There's a well-worn phrase about London buses: none come for ages, and then several come along at once! I wouldn't say our British Council seasons run to that timetable, but it is true that, in 2017, we are spoilt for choice. This year, to be precise, there are four: in Korea, Indonesia, the United Arab Emirates and in India.
For those unfamiliar with our work, these year-long or multi-year "seasons" are, essentially, extended showcases of UK Arts work overseas - one of the means by which the British Council uses arts and culture to help people in different countries understand the UK better.
As you might expect, the curation and production of these seasons amounts to a lot of work and, normally, we wouldn't have planned to undertake four in the course of one year. But sometimes, external events and circumstances dictate otherwise. Several years of growth in our work is now bearing fruit in some countries - Korea and the Gulf - just as we hit significant milestones in the history of others, as is the case with India, which celebrates its 70th year of independence. Indonesia has also been difficult - to find the right team, the right partners, and the right focus for that very particular market.
There's a tendency to think of all of these as a series of brilliant fireworks: an initial launch with a fanfare - maybe a UK government minister or two - followed by some high profile, blue chip "showcase" events.
It's true that we do consult with UK stakeholders to identify those countries which are of high importance to us all, and that we work in partnership with cultural authorities, organisations and ministries in these designated countries; we also work hard to make sure that our programmes have reciprocity at their heart and remain focused on building sustainable cultural and social partnerships for the long term, opening up opportunities for those countries to exchange artists and ideas with us in the UK.
Through this, we are able to establish good relationships with both local and national authorities in the countries in which we work. We have long known that traditional methods of diplomacy are not the only route to successful international relations and, by working with local partners, we are able to build strong foundations for future collaboration.
As the same time we have increased our capacity to work with cultural authorities and institutions in the UK. The UK/India season, for example, includes important activity which will be delivered in both India and the UK by Arts Council England, Creative Scotland, and Arts Council Wales. By working in close partnership with cultural and educational institutions, national agencies, government departments and the private sector; we are able to deliver much more impact for the UK sector as a whole.
While there is some commonality in our approach to Seasons, there's a high element of distinctiveness and specificity about each one. We are keen to make sure that no "one size fits all": that the programme for each country remains tailored to the market and context in which it is happening.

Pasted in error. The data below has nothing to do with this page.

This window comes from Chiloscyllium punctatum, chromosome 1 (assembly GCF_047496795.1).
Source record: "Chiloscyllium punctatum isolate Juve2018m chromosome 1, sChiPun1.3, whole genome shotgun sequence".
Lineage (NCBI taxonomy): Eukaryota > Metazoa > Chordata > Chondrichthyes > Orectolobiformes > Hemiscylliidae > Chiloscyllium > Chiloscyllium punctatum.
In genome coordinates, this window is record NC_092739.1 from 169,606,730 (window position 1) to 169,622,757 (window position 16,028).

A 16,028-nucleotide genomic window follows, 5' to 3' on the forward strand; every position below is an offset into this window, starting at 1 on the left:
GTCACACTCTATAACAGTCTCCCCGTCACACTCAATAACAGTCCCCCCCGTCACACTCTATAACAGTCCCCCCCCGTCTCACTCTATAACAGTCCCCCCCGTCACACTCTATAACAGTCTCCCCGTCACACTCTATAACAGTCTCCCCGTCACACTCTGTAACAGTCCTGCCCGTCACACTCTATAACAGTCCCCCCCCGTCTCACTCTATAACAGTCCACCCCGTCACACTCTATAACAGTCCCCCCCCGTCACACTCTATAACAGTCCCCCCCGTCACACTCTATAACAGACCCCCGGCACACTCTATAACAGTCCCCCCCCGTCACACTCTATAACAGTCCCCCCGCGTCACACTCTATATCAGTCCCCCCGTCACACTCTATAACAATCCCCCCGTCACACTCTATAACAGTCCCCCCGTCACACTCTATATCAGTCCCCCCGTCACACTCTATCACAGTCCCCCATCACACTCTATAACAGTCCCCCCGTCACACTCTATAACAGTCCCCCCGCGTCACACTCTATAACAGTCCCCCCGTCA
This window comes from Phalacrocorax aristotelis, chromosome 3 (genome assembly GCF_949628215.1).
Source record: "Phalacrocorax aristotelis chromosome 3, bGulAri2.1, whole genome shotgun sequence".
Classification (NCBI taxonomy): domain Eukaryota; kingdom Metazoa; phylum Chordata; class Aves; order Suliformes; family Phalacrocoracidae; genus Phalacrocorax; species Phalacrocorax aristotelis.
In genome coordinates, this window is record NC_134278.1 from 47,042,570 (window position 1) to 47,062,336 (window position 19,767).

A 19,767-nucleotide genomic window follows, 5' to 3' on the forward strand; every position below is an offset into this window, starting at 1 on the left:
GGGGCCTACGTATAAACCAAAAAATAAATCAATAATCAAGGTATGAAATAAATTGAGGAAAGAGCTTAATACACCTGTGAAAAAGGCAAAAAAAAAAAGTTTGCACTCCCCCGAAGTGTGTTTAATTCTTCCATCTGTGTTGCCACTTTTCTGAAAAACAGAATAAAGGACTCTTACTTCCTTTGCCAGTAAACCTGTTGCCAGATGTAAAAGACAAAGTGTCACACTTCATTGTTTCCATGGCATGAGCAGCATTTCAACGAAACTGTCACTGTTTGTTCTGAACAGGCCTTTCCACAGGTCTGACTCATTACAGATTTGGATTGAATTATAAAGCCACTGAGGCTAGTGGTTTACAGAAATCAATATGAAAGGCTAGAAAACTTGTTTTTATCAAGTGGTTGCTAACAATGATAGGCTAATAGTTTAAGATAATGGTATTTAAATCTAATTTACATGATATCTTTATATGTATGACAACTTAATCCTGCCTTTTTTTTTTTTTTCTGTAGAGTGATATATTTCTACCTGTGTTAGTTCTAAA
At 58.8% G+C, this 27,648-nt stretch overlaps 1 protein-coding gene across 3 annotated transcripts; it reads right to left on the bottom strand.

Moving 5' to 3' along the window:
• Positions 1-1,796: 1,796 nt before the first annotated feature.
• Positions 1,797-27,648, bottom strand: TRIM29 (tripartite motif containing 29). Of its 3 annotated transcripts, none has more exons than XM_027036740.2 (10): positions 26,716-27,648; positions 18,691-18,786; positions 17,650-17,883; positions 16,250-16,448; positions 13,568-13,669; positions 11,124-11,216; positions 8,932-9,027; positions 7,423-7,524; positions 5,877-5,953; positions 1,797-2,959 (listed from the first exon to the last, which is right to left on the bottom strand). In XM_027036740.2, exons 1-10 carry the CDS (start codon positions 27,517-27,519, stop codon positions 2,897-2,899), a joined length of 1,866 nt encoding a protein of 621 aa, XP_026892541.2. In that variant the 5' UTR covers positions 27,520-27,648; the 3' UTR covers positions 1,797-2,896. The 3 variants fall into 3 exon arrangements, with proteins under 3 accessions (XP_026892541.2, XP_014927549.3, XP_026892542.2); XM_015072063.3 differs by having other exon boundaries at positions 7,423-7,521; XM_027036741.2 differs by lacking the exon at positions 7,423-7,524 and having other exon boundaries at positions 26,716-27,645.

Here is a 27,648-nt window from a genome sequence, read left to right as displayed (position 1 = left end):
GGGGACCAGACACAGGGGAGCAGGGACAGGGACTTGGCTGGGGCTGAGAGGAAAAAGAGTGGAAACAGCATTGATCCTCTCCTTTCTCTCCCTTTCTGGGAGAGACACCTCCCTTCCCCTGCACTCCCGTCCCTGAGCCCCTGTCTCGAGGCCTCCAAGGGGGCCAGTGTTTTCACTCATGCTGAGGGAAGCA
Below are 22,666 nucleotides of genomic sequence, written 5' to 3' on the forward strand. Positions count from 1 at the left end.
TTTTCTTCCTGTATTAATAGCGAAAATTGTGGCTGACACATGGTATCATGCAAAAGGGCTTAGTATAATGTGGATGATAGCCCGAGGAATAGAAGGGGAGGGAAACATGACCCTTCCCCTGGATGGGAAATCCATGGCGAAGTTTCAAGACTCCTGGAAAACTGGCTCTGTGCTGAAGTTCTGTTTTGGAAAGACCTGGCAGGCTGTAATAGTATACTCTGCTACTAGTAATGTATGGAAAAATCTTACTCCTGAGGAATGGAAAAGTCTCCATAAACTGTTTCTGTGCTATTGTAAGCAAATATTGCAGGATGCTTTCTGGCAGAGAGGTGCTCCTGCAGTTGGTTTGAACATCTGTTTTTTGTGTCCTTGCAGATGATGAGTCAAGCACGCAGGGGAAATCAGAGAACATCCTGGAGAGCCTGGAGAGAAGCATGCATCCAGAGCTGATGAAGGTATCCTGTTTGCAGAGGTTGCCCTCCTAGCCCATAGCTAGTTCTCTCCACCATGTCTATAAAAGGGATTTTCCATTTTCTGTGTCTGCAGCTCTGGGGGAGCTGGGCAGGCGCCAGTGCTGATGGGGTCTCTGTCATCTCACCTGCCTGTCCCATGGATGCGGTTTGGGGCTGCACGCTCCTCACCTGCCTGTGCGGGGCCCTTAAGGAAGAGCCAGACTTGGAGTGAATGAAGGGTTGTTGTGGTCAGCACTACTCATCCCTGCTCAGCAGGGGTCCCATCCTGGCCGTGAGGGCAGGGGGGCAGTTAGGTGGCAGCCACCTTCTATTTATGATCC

In India, for example, we are focussing on digital participation, with a project by Aardman Animations, "Saptan Stories", which is a cross-India game of digital consequences, projected to reach many thousands of young people online across the country. As part of the UK/Korea programme, we're looking specifically at City-to-City networks: connecting cities from Korea and the UK and exploring the role of arts and culture in reshaping cities and connecting communities by creating art. In Indonesia, we have looked at strengths in the current market - in fashion, for example, and music - and are developing our own programme accordingly.
In all of this we still seek to develop an appreciation for and awareness of the UK's arts scene abroad. In particular, our strengths in the fields of diversity and inclusion: by creating opportunities to show off representatives from the UK's world-class disability arts sector, such as Candoco Dance Company; and working with policy makers to see it recognised as part of the cultural agenda.
We've also begun to ensure that we constructively host projects initiated by other cultural organisations that aren't part of "our" core programme - the British Museum's epic "India and the World: Nine Stories" exhibition, which will tour to cities across India later this year, is a good example of this.
For the past five years we have carried out work in the Gulf region - notably in Qatar and Bahrain - and forged relationships and strong foundations for future work in the swiftly developing Emirati cultural sector. Working to build this sort of cultural infrastructure creates even more opportunities for UK companies as they seek to show their work overseas, as evidenced by the recent BBC Proms, held in Dubai; and performances of La Boheme by Welsh National Opera at the brand new Dubai Opera as part of the UK/UAE season.
What I hope is a clear thread running through all of our multiple Seasons is the fact that promoting the UK abroad - the British Council's traditional bread and butter - has moved on from simple showcase - that stereotype of parachuting a theatre company into town for a single performance. It is now about extending partnerships and providing a platform for all comers to build new ways in which international artistic collaboration can happen, as well as a sustainable legacy of contact and exchange.
These are exciting times; and, while we continue to develop robust methodologies to chart the long-lasting impact of these initiatives, our own evaluation - driven by successful recent ventures in South Africa, Nigeria and Mexico - shows that we already know that they really do create opportunities for the UK sector, that they build our credibility as a creative, outward-looking nation, both at home and overseas; and that they do lay the foundations for a broader, more balanced and sturdy relationship with the UK.